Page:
Facebook commits $1B to ease Bay Area housing crisis

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Facebook Inc. is following other tech titans like Microsoft Corp. and Google, pledging to use its deep pockets to ease the affordable housing shortage in West Coast cities.

The social media giant said Tuesday that it would commit $1 billion over the next decade to address the crisis in the San Francisco Bay Area, building as many as 20,000 new homes that are accessible to teachers, nurses, first responders and other essential workers. A quarter of the funds are earmarked for a partnership with California to construct housing on state-owned land in areas where there aren't enough residences.

"State government cannot solve housing affordability alone, we need others to join Facebook in stepping up," California Gov. Gavin Newsom said in the statement. "Progress requires partnership with the private sector and philanthropy to change the status quo and address the cost crisis our state is facing."

Newsom, who campaigned last year with the promise of building 3.5 million homes in the state to ease the shortage, has been under pressure to deliver. This month, he signed legislation that's intended to curb rent growth. But he's made clear that the state won't be able to solve its problem without building many more new homes. Recent data suggests that permits for new construction have fallen this year, calling into question whether the state will be able to make progress.

While researchers have said there are other barriers to construction in California, the success of Facebook and other technology companies has contributed to soaring housing costs in the San Francisco Bay Area and greater Seattle, where Microsoft is based. The firms employ tens of thousands of high earners who have bought or rented homes, leaving fewer options for poor and middle-income residents. San Mateo County, which includes Facebook's headquarters in Menlo Park, added more than 13 jobs for every new unit of housing between 2010 and 2015, according to an analysis by Up for Growth, a group that advocates for more construction.

That imbalance has contributed to a backlash against tech firms at the same time they're facing tough questions about their market power, their role in spreading disinformation and their approach to user privacy. Facebook Chief Executive Mark Zuckerberg is set to appear for a public hearing before the House Financial Services Committee on Wednesday in Washington. That committee oversees housing and urban development issues.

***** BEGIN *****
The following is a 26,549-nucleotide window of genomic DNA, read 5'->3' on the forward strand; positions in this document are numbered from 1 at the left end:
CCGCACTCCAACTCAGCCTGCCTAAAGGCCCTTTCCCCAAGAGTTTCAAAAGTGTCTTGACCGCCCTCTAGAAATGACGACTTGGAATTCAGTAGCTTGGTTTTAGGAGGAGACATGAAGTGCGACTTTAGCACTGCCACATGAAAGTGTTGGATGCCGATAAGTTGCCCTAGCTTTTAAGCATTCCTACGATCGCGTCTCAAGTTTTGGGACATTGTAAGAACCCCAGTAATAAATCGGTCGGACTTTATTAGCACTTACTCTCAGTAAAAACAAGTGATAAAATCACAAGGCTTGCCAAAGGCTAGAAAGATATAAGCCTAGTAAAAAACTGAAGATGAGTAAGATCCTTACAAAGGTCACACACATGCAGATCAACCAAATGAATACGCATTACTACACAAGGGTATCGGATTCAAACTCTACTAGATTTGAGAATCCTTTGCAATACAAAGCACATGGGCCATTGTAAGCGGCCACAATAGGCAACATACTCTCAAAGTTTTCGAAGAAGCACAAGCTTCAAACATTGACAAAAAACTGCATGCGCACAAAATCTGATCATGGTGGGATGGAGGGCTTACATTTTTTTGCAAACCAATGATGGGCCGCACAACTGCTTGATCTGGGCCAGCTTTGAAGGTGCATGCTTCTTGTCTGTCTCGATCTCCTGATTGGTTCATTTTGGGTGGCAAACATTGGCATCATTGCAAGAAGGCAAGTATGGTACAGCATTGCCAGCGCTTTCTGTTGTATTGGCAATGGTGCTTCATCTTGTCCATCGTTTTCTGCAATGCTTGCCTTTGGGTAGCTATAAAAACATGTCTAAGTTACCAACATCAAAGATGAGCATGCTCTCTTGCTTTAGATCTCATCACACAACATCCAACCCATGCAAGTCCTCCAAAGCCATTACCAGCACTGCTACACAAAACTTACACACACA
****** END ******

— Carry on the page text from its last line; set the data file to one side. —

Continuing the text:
"A company like Facebook wants to build all the good will that it can, and this is certainly one way to do it," said Margaret O'Mara, a University of Washington history professor and author of "The Code: Silicon Valley and the Remaking of America." "I’m glad that big tech companies are stepping up to address the problem, but it’s going to require much more than this."

The pledge was announced Tuesday, in part because it took time to work out details of the partnership with the state, said Menka Sethi, the company's director of location strategy. Other pieces of the commitment — such as a $25 million investment in teacher housing in Silicon Valley — were previously disclosed or build on prior efforts.

Facebook said that $150 million, for instance, would go toward an affordable housing fund set up by the Partnership for the Bay's Future, an organization backed by Zuckerberg and his wife Priscilla Chan that was unveiled earlier this year. Another $350 million will serve as "additional commitments" that will be allotted to efforts that are deemed effective in the Bay Area or elsewhere where the company does business. The final $225 million is related to land that the company previously purchased and has zoned for housing.

That’s similar to what Google is pursuing with the lion's share of its own $1 billion pledge to build housing in the Bay Area, which was announced in June. Microsoft led the pack with a $500 million commitment to Seattle-area housing in January.

Facebook's Sethi emphasized that her company is also interested in changing policy and partnering with the public and private sector on the issue, so that California can start producing the 3.5 million homes it needs.

"The funding alone is not going to get the job done," she said.

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